In Aphrodite and the Rabbis: How the Jews Adapted Roman Culture to Create Judaism as We Know It, Burton Visotzky reconsiders the influence of Roman civilization on the rebirth of Judaism. Jewish tradition has positioned the Romans as the historic enemy of the Jewish people, both because of the destruction of the Temple and because of what Rabbinic Judaism characterized as Rome’s ongoing assault against Jewish culture. However, Aphrodite and the Rabbis argues that Judaism’s transformation into a world religion was in fact made possible by the Roman Empire.
A recognized scholar on Midrash, Visotzky opens this book with a story that draws readers into his search for Roman-Jewish cultural melding. Walking through the Jewish catacomb of Rome’s Villa Torlonia in 2007, the author sees first-hand the influence of Roman burial rites on the Jewish community of the Ancient Rome. “In short, what is now called ‘Judaism’ was invented in the matrix of Roman culture,” he writes. “Even as some rabbinic texts depicted Rome as the enemy, there is overwhelming evidence that Judaism took root in Roman soil, imbibed its nourishment, and grafted the good and pruned the bad from the Roman Empire, until a vibrant new religion — Judaism — arose from the wreckage of the Israelite religion and the Temple cult, nurtured by the very empire that had destroyed it.”
Aphrodite and the Rabbis supports this argument in ten chapters, each of which explores a particular influence of Roman culture had on Jewish life. In chapter five, Visotzky delves into the mixed message given by Rabbinic literature on the value of learning Roman rhetoric. Likening the study of Roman rhetoric to learning the language of one’s adopted country as a new immigrant, Visotzky argues that for the leadership of Rabbinic Judaism, the study of Roman rhetoric was an accepted and valued part of an education. In defense of this point, he draws parallels between a standard rhetorical form, the chreia, and rabbinic texts. For example, the well-known episode from the Babylonian Talmud (Shabbat 31a) — that of Hillel instructing a would-be convert while standing on one foot — is a Jewish interpretation of the philosophy of the celebrated rhetor Seneca in the form of a chreia.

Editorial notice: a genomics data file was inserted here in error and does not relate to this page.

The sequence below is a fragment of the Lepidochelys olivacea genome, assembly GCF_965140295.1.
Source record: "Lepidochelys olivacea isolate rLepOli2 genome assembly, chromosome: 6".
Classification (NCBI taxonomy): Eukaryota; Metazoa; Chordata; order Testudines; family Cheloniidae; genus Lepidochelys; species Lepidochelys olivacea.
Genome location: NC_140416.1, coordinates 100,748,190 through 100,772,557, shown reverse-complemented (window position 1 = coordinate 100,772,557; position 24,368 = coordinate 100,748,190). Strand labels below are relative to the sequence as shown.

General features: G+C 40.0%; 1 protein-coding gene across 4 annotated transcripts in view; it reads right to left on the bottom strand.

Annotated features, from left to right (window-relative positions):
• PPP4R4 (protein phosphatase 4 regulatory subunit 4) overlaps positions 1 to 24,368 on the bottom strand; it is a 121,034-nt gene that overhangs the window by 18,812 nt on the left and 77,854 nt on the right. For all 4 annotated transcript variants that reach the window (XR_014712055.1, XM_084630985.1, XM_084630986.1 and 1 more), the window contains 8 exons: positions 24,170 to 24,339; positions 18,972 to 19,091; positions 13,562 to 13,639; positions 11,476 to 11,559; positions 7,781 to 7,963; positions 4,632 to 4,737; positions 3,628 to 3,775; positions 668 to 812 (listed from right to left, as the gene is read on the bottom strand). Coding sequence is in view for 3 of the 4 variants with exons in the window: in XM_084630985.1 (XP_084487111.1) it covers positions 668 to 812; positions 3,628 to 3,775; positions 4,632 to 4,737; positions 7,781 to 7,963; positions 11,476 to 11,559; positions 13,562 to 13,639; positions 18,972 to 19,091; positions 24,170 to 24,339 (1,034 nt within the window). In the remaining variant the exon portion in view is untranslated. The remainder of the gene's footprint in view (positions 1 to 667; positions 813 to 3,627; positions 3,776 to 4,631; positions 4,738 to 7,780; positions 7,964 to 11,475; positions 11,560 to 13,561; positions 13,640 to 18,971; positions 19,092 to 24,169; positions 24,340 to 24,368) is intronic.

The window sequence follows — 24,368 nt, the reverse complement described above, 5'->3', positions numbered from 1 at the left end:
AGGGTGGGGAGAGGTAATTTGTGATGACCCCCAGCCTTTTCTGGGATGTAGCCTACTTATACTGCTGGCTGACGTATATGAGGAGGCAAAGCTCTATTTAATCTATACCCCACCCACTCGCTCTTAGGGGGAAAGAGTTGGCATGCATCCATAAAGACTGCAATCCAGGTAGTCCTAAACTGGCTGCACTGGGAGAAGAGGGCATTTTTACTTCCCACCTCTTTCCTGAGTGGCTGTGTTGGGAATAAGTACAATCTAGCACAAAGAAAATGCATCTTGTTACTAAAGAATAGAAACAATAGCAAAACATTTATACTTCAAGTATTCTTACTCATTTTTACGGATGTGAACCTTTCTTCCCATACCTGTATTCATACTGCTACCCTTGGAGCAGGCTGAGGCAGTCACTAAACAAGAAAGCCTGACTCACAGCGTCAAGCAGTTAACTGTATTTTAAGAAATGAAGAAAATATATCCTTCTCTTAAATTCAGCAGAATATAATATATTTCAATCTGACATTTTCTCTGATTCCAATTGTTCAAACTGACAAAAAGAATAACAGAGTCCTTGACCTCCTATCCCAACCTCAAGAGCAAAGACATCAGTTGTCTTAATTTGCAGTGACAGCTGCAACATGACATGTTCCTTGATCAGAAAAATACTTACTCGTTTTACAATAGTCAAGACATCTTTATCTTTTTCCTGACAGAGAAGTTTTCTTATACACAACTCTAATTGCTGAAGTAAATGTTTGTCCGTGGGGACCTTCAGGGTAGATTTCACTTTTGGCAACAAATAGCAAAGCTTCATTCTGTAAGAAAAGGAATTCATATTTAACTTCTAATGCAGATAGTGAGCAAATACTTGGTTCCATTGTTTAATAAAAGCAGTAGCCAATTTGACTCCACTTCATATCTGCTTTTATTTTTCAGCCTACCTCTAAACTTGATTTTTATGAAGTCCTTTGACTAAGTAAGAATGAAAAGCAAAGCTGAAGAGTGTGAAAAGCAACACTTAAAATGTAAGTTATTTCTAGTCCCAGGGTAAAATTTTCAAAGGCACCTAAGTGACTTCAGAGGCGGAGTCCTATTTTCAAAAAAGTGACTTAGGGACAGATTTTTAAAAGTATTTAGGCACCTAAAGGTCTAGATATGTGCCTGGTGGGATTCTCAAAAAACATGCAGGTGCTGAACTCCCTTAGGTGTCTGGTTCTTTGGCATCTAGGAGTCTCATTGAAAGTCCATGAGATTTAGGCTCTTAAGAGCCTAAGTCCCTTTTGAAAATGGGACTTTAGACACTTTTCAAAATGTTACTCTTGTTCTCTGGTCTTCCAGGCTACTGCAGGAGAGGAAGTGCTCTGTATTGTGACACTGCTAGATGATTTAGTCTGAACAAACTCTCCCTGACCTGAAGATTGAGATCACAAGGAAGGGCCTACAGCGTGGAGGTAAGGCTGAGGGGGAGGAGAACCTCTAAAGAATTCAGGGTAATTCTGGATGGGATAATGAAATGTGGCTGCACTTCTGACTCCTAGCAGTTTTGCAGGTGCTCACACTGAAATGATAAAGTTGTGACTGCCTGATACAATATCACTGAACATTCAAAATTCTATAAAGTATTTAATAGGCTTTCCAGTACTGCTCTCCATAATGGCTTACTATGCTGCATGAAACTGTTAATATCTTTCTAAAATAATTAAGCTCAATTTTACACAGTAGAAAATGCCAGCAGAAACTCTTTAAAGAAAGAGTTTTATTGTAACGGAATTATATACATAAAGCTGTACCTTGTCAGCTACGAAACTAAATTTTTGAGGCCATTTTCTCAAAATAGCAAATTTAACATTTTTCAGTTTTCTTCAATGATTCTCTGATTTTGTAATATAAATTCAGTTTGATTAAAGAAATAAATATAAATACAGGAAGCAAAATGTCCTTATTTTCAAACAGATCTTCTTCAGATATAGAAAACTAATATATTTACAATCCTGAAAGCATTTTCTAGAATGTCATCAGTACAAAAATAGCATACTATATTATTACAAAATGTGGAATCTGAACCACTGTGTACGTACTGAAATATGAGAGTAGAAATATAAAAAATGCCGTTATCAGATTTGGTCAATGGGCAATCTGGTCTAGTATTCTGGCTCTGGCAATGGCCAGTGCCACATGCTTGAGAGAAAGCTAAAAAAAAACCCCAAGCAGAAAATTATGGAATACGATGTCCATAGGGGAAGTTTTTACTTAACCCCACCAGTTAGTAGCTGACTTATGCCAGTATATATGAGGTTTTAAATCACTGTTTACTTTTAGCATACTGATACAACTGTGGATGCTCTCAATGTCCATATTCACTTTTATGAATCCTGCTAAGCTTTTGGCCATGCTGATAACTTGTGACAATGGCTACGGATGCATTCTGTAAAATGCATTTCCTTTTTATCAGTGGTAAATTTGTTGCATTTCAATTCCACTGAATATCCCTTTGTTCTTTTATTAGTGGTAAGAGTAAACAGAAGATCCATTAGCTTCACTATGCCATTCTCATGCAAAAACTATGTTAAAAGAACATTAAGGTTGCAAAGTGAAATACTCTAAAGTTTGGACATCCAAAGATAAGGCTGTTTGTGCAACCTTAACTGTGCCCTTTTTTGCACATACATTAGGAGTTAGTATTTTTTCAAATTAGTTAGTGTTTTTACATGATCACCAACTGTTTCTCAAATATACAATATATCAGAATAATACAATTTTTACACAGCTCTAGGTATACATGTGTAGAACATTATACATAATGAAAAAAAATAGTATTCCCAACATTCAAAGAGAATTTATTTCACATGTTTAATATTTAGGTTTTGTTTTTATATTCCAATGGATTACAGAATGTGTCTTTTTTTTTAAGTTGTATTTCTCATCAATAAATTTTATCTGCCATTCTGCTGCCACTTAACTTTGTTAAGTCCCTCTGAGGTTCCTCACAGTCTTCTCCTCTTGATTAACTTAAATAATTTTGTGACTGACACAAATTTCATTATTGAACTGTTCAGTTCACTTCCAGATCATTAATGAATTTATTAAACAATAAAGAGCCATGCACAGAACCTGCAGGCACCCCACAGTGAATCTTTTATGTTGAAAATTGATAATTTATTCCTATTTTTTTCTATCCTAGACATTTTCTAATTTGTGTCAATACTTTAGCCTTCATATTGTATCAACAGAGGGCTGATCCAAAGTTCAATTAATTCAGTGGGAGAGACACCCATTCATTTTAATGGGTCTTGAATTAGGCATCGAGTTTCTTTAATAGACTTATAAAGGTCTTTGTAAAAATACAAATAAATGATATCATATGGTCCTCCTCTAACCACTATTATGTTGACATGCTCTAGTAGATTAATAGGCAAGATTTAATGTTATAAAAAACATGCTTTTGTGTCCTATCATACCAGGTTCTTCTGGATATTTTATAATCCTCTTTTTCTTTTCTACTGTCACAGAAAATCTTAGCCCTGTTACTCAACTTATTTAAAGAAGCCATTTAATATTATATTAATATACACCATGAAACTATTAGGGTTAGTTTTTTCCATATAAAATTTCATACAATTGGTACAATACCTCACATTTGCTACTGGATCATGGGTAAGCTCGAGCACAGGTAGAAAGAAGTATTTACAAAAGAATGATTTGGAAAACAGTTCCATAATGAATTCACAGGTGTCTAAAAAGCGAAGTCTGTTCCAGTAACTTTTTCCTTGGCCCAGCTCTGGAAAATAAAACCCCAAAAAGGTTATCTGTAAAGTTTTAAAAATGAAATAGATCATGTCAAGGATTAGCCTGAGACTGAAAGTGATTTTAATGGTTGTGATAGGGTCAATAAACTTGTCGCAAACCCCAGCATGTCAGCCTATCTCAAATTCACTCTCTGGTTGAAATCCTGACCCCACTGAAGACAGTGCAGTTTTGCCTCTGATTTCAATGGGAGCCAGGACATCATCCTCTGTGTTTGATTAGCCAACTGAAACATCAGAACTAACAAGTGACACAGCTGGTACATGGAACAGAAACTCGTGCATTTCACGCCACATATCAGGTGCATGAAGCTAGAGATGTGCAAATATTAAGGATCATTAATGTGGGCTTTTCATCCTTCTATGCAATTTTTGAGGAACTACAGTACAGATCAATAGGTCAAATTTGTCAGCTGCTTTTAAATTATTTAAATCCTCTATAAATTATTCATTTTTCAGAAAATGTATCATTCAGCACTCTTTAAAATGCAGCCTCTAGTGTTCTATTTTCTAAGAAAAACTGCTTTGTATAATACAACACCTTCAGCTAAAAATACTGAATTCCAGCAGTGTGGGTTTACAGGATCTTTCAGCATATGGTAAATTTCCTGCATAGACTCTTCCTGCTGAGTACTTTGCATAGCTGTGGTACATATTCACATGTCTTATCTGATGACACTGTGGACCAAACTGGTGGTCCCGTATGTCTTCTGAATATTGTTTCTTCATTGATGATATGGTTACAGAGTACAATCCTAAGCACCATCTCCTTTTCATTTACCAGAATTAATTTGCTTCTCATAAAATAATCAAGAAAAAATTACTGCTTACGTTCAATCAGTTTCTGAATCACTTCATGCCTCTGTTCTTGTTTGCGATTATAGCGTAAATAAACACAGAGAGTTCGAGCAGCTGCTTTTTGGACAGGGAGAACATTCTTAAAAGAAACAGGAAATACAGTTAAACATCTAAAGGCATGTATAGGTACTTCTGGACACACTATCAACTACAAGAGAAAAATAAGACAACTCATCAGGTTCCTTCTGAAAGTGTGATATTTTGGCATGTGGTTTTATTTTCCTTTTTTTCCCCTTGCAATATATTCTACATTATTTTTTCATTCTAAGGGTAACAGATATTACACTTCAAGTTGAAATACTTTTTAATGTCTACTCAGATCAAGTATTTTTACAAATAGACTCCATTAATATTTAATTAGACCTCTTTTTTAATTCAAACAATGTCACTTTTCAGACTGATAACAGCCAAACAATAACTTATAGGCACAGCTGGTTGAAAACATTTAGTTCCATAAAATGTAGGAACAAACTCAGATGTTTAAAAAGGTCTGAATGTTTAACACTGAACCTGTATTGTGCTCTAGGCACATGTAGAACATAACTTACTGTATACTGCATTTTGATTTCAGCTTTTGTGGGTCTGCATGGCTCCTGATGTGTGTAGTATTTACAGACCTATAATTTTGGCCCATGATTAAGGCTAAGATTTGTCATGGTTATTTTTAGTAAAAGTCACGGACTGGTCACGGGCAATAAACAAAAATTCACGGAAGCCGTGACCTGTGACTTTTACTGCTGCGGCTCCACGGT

Although the focus of this book is the intersection of Hellenic and Jewish culture, the author concludes by drawing a parallel between the Jews of Ancient Rome and American Jewry today. “If the rabbis and other Jews took the best of their Roman culture and heartily imbibed Hellenistic civilization as they invented a Judaism to survive the destruction of the Jerusalem cult, then it can be an encouragement for us to do the same,” suggests Visotsky. “Much as they swam in the waters of Greco-Roman culture, so we flourish in American society, transforming Judaism as we go.” With this, Aphrodite and the Rabbis is a book that teaches of the Judaism of the past, but encourages us to be proud and hopeful of it in the present — an important message from a book that is a scholarly, lively, and worthwhile read.
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Jonathan Fass is the Managing Director of Educational Technology and Strategy at The Jewish Education Project of New York.